Another interesting article from Joel Kotkin.
He defines the differences between cities of aspiration, which are growing, and cities which have adopted old world norms and values, and which are declining, and traces how the divide arose and what it means for the future of cities. Embedded are strange tales of cultural change in cities and the oddities that follow.
Towards the end, he points out:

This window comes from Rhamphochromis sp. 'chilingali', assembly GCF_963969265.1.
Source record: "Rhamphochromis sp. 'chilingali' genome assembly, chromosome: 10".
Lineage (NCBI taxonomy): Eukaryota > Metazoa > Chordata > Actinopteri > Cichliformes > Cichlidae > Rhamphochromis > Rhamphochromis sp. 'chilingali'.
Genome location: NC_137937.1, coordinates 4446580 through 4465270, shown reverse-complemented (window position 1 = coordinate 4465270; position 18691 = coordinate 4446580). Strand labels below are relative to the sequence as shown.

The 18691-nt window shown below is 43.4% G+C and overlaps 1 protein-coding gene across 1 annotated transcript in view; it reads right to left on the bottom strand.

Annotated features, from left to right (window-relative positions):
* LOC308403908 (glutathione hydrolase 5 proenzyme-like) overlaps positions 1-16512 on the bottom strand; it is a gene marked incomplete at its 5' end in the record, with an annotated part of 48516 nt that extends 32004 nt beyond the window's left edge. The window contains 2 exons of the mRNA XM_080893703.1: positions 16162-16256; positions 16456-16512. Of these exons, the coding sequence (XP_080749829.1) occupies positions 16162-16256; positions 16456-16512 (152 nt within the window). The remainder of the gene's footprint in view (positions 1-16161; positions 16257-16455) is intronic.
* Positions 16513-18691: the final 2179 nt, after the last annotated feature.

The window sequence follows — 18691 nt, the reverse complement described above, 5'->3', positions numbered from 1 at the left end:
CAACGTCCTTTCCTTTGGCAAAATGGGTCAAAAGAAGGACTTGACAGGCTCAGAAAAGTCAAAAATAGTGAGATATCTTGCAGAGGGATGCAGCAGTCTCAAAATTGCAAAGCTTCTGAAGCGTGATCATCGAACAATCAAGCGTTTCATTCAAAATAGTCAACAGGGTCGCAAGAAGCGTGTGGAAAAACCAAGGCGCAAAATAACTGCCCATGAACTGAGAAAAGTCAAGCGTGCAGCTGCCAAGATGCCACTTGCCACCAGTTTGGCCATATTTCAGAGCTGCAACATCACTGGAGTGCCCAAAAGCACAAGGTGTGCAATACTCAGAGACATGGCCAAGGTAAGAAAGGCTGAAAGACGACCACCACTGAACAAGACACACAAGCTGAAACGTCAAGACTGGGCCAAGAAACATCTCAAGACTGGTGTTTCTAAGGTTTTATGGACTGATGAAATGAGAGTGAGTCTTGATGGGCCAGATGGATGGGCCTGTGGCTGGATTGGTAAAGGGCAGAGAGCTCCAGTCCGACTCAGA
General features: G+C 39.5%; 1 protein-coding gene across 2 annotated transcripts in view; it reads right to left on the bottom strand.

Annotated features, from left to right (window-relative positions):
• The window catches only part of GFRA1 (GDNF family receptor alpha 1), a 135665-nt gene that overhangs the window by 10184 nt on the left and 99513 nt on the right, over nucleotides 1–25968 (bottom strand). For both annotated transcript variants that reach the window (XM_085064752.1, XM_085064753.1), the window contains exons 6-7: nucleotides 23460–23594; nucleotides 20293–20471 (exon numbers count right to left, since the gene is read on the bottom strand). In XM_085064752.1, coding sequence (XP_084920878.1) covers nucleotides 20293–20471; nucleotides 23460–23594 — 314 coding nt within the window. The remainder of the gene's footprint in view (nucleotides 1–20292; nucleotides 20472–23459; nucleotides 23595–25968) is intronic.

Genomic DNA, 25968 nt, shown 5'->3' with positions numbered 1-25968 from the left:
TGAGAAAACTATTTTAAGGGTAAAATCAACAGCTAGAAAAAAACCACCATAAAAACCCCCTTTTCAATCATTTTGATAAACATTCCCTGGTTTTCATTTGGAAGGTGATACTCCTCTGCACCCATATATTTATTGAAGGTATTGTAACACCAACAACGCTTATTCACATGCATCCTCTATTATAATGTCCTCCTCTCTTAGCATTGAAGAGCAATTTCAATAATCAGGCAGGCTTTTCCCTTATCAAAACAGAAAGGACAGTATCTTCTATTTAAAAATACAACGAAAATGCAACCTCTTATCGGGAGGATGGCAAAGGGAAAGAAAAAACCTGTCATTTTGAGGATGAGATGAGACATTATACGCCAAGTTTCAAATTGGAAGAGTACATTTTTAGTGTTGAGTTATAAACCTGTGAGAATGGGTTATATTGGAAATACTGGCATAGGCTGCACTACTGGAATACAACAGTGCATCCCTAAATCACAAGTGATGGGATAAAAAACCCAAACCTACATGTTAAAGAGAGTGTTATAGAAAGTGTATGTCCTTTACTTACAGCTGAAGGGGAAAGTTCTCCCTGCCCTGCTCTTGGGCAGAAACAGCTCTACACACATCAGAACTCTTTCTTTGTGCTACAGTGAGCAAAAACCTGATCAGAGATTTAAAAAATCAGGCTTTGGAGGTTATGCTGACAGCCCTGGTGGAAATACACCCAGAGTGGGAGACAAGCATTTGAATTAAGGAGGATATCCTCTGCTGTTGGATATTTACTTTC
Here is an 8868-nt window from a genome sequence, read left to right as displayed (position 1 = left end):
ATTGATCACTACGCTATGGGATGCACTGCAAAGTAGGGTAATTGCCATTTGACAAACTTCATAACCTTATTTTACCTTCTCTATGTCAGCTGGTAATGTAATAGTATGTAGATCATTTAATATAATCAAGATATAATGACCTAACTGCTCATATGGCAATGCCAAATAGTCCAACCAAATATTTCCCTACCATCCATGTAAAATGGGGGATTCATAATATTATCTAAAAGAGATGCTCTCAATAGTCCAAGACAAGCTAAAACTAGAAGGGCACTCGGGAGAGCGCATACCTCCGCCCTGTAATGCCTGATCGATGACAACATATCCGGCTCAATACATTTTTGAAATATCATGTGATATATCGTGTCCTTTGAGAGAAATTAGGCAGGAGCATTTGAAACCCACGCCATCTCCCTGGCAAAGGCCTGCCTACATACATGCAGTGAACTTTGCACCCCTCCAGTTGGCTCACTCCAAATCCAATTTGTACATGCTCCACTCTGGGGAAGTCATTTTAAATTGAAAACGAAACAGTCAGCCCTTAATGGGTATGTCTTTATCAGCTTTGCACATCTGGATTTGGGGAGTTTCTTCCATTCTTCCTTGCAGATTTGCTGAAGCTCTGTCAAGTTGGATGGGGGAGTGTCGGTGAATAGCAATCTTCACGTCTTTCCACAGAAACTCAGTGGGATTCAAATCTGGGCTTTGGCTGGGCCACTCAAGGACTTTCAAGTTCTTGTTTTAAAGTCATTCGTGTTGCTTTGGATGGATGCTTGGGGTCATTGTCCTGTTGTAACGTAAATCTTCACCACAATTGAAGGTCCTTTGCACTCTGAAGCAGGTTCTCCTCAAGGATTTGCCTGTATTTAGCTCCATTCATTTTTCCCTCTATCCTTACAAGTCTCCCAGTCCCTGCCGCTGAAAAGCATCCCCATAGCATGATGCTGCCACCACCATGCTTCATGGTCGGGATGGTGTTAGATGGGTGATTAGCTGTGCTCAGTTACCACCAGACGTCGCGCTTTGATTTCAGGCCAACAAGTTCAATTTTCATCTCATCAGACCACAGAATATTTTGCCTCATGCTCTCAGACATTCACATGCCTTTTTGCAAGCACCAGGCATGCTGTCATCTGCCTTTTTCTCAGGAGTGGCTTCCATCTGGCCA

Conservatives and Republicans have reasons to celebrate the conflict between a slowly declining Euro-America and the cities of aspiration. Yet the future may not be so easy to predict. Success, defined as increased jobs and population, has a way of turning cities of aspiration toward a more European worldview.
. . .
The American future belongs to those places where people can most fully engage in their private pursuit of happiness. The party--and the politicians--that can appeal to these voters, wherever they are, will be the one likely to win political power.
This is another way of looking at an evolution Kotkin wrote about in The Future of the Center back in '99.